Adolescence: Not just about hormones. Blame it on the brain

Human brain with gears

© Kengmerry | Dreamstime.com

Did you know?  It takes a minimum of 25 years to build a basic brain. And we all play a role in shaping the adolescent brain.

Next month, the group 21 Reasons is hosting a free presentation about the adolescent brain at Deering High School. 21 Reasons is a coalition of individuals, organizations and businesses dedicated to preventing underage drinking.

Karen Williams

Karen Williams

The presentation is called Blame it on the Brain and is for parents and anyone who works with youth. The wisdom I’m about to share comes from the speaker, Karen Williams. She was very careful to tell me that she’s not a researcher or a doctor. She is a social worker whose specialty is making research easy to understand and use.

To begin, she says our brains are all wired a certain way, but that experiences also play an important role in building the brain.

When we’re between the ages of about 12 and 16, the part of the brain that’s in charge of thinking, learning and controlling undergoes a massive reorganization. The changes are in addition to puberty. Which means everything that happens in the teen years is not all about raging hormones. Karen says that it is vital to understand that during adolescence, the childhood brain suddenly goes away — it’s as if someone hit the reset button!

A teen’s brain is wired for three things

• Power
• Purpose
• Partnership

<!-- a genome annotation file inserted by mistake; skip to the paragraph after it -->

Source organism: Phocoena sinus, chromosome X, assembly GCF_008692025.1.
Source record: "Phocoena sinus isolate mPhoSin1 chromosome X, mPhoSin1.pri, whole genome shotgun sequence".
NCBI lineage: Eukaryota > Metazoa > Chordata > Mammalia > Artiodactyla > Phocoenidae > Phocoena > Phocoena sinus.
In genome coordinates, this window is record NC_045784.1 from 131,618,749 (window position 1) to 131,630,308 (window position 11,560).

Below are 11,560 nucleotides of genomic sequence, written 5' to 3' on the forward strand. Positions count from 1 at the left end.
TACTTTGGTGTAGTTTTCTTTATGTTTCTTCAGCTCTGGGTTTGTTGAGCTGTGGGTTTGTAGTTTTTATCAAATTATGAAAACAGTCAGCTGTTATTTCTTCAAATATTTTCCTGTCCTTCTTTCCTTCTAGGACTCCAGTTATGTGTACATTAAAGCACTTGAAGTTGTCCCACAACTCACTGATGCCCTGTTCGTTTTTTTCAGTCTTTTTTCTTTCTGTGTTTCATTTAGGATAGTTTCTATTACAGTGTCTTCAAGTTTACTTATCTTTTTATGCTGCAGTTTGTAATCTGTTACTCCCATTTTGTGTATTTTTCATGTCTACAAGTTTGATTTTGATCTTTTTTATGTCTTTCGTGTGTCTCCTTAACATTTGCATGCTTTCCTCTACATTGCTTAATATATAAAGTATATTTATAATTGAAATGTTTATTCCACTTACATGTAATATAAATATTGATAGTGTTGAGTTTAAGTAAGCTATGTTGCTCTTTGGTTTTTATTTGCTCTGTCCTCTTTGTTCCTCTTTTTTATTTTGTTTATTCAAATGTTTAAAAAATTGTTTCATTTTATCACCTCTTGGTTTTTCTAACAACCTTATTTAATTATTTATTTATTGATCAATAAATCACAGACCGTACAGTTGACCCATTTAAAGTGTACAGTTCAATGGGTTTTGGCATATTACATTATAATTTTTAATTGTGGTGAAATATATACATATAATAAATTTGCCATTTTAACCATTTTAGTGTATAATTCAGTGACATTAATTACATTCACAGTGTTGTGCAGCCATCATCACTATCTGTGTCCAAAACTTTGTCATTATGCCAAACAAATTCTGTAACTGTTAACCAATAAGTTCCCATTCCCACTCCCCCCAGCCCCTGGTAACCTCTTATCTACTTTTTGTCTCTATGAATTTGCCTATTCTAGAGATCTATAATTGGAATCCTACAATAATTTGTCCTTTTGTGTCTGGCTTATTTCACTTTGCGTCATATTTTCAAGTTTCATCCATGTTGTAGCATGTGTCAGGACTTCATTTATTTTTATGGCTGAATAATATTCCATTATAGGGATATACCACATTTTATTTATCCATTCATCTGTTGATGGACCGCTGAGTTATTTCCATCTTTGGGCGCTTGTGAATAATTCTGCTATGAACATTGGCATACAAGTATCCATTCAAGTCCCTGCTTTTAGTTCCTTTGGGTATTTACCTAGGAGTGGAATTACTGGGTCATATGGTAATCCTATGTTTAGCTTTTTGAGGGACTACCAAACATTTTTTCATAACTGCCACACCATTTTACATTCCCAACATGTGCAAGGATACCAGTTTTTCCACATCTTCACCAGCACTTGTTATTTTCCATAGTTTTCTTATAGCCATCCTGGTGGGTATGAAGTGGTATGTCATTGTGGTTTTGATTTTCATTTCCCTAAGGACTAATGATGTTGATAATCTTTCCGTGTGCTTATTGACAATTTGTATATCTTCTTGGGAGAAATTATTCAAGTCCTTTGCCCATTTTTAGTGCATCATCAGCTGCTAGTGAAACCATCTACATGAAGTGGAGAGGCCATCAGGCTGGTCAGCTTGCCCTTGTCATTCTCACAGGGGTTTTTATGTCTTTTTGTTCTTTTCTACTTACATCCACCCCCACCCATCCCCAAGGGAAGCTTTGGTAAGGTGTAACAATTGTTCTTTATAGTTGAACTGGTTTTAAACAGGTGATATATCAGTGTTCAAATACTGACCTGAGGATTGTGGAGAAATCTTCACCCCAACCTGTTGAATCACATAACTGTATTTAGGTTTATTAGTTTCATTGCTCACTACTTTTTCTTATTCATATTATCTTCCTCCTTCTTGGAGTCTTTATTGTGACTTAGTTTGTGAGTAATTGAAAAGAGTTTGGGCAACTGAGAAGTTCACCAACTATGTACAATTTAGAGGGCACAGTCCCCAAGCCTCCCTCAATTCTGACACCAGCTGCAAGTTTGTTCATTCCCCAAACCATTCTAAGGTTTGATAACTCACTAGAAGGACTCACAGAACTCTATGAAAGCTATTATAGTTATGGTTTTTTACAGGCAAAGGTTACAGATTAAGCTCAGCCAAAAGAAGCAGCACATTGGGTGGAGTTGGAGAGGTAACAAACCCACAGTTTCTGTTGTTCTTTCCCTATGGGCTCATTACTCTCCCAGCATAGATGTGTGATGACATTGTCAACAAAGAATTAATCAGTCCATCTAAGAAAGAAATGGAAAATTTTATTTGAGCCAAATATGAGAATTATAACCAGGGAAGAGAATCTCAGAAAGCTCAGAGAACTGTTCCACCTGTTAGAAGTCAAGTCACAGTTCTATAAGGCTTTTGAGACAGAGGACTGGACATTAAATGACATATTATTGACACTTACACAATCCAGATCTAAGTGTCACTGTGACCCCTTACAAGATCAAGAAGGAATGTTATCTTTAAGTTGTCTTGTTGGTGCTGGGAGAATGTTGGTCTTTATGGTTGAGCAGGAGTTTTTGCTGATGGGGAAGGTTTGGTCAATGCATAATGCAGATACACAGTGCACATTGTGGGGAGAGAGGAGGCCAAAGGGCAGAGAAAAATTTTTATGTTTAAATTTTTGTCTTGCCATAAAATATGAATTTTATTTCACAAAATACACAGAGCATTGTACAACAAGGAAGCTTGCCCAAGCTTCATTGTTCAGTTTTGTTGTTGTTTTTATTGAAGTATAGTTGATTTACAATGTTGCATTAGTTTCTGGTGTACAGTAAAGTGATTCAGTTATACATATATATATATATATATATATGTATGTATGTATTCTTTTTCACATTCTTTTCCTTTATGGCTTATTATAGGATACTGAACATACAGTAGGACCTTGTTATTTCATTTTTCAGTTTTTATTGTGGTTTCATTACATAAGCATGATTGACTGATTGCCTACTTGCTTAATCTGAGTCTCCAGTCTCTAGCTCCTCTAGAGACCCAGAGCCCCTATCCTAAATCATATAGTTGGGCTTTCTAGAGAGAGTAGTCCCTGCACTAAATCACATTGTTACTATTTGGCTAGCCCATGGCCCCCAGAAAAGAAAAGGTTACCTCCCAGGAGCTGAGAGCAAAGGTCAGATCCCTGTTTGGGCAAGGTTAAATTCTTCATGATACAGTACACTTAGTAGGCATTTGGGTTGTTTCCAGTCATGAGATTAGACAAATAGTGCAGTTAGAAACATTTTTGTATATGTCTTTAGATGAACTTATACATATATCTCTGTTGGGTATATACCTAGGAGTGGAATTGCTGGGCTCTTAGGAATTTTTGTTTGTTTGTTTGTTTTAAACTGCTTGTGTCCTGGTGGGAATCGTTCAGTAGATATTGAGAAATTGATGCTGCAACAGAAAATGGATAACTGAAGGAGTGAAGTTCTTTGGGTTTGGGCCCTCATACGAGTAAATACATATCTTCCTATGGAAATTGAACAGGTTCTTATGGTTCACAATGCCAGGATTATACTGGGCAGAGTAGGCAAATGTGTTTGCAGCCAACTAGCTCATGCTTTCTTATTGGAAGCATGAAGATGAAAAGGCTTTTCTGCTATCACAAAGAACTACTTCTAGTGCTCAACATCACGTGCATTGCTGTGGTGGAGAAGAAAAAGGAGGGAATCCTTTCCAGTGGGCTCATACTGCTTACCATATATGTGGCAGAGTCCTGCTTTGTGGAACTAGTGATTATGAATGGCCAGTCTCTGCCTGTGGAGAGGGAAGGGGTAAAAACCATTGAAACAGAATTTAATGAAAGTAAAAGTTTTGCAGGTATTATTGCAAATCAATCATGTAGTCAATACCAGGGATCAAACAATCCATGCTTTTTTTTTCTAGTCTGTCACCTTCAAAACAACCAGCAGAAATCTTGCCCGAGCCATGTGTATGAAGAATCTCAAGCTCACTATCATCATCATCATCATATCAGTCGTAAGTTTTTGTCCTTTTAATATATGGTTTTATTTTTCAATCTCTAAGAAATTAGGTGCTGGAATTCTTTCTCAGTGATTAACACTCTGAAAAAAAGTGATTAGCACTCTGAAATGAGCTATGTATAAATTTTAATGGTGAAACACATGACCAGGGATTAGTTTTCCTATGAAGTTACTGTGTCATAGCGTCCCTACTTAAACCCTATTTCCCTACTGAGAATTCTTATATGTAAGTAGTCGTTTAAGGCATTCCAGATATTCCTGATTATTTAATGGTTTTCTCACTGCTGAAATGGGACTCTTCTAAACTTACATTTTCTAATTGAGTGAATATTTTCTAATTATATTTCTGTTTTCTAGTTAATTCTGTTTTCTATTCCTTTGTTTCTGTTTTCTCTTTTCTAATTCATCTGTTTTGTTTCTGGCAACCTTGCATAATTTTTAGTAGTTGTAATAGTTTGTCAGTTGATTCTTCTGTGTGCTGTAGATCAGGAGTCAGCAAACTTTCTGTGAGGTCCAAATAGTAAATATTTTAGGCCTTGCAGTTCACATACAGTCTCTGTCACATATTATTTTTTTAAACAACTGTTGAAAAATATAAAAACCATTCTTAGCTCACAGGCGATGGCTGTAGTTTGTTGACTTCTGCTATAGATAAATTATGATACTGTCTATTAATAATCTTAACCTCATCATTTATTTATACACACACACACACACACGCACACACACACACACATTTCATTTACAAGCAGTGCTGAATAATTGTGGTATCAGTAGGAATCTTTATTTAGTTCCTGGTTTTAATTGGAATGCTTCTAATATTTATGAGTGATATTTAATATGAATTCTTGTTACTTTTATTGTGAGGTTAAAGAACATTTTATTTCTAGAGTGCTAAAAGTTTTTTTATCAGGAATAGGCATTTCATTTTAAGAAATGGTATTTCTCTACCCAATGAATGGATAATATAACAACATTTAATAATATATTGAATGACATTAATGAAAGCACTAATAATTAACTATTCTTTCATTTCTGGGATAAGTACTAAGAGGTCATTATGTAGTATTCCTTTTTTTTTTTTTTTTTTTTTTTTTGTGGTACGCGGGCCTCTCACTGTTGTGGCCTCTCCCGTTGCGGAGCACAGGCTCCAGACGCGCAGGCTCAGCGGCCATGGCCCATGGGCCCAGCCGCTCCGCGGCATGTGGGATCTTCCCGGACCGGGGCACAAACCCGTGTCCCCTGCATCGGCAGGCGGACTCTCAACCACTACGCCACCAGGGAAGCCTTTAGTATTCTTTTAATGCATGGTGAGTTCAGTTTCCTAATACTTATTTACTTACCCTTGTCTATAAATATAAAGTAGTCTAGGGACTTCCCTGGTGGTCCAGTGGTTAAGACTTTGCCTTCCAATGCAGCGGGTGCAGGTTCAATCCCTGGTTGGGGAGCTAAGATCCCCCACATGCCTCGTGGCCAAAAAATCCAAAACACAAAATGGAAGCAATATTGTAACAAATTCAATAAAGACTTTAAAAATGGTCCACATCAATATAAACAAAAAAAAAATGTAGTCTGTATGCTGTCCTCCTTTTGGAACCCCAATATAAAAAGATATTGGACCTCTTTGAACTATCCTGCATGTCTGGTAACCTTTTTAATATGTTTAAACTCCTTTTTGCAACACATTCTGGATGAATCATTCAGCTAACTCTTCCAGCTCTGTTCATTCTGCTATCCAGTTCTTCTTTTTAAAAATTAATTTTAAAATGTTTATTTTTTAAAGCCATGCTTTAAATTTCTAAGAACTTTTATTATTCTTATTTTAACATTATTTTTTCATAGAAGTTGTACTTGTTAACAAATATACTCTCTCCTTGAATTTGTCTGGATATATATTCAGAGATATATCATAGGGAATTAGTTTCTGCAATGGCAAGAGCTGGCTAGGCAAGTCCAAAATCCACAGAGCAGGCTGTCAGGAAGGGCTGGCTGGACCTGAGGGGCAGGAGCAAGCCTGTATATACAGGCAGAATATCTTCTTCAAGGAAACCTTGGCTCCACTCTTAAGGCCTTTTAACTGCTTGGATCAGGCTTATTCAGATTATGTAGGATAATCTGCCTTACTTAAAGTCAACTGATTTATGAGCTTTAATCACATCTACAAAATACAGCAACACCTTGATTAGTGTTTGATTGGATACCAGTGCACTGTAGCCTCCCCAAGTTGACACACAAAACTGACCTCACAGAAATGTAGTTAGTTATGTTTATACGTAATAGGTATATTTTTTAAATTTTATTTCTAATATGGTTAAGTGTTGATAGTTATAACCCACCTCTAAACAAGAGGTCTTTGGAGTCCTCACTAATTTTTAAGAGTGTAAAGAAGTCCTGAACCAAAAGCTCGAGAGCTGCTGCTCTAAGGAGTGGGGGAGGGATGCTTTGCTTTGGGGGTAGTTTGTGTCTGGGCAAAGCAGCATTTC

Anyone who can offer all three will get a teen’s allegiance — which is why it’s critical that at least one caring adult does — in a positive way.

Teens who have difficult lives, who don’t have involved caring adults, are at highest risk for veering off the path and harming themselves or others.

The goal of the workshop is to provide a deeper understanding about how anxiety, stress and trauma can trigger all kinds of preventable mental and behavioral health issues, including addiction, depression, self-harm, violence and bullying.

It will also provide some helpful tools and advice.

Blame it on the brain flyer

Karen is also going to be on tour for that entire week and will be speaking in several communities. In addition to Deering High, three other free presentations will be open to the public:

Monday April 13th
8:00 to 9:00 am (geared toward professionals)
Lincoln Health-Miles Campus|Miles Hospital Boardroom
35 Miles Street | Damariscotta

5:30 to 6:30 pm (geared toward parents and other community members)
Central Lincoln County YMCA
525 Main Street | Damariscotta

Tuesday April 14th
6:00 to 7:00 pm
Mountain Valley High School | Muskie Auditorium
799 Hancock Street | Rumford

Wednesday April 15th
6:00 to 7:00 pm
Deering High School Auditorium
370 Stevens Avenue | Portland

For more information:

Damariscotta: Contact Brenda Hamilton, Director of Healthy Lincoln County, by email.

Rumford: Contact Allie Burke, Program Manager of River Valley Rising, by email
or Kelsey Arsenault, Program Coordinator, by email.

Portland: Contact Robin Hetzler, Project Coordinator for 21 Reasons, at 207-773-7737 or by email.

Diane Atwood

About Diane Atwood

For more than 20 years, Diane was the health reporter on WCSH 6. Before that, a radiation therapist at Maine Medical Center and after, Manager of Marketing/PR at Mercy Hospital. Now she writes the award-winning blog Catching Health with Diane Atwood.